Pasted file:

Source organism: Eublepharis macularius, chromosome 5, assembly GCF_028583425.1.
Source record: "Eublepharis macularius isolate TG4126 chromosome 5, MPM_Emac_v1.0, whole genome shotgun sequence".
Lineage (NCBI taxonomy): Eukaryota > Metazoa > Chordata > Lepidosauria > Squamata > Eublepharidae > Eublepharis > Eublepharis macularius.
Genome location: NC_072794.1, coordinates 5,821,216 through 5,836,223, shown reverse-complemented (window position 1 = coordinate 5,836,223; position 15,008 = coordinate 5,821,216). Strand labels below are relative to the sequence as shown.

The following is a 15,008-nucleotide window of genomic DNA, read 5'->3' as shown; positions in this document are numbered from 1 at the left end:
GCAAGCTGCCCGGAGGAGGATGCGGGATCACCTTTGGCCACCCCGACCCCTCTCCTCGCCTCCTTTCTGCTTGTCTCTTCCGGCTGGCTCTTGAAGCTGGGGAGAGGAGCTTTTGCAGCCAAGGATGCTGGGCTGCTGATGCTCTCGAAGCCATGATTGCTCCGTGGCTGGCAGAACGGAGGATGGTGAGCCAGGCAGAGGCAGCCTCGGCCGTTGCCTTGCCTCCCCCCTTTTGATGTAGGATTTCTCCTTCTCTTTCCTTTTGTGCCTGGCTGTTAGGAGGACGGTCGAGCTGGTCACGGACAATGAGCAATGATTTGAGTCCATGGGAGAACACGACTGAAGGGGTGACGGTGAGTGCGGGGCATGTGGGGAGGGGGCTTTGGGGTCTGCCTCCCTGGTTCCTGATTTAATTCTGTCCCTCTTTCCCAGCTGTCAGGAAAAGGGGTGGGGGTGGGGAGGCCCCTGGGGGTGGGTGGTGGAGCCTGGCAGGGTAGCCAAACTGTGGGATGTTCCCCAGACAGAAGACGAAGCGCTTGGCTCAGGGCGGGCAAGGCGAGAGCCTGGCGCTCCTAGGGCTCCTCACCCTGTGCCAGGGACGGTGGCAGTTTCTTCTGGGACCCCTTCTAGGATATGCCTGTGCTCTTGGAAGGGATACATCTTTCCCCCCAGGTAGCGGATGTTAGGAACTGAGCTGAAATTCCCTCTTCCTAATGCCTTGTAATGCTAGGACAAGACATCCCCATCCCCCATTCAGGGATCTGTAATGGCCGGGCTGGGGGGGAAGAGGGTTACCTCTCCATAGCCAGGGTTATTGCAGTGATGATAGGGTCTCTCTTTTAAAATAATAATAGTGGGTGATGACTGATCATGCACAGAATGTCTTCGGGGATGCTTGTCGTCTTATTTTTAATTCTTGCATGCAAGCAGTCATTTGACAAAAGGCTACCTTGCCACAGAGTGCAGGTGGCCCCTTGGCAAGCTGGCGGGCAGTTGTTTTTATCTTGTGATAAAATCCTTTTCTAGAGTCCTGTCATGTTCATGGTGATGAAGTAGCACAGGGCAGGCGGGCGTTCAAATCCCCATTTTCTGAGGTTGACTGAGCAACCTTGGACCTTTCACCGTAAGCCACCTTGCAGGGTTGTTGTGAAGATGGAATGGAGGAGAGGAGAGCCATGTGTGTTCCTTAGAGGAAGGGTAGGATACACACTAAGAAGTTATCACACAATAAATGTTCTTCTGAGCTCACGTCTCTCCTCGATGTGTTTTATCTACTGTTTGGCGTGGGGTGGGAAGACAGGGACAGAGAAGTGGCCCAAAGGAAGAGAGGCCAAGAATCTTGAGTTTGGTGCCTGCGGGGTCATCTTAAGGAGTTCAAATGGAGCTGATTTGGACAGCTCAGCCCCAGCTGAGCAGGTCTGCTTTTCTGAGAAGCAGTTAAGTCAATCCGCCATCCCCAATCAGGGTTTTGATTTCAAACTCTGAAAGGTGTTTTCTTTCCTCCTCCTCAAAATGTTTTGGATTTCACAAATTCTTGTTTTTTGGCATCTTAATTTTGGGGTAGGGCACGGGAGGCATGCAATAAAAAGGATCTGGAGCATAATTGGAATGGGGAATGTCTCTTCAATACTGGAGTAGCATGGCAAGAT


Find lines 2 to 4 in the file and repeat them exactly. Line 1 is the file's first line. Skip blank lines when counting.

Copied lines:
Source record: "Eublepharis macularius isolate TG4126 chromosome 5, MPM_Emac_v1.0, whole genome shotgun sequence".
Lineage (NCBI taxonomy): Eukaryota > Metazoa > Chordata > Lepidosauria > Squamata > Eublepharidae > Eublepharis > Eublepharis macularius.
Genome location: NC_072794.1, coordinates 5,821,216 through 5,836,223, shown reverse-complemented (window position 1 = coordinate 5,836,223; position 15,008 = coordinate 5,821,216). Strand labels below are relative to the sequence as shown.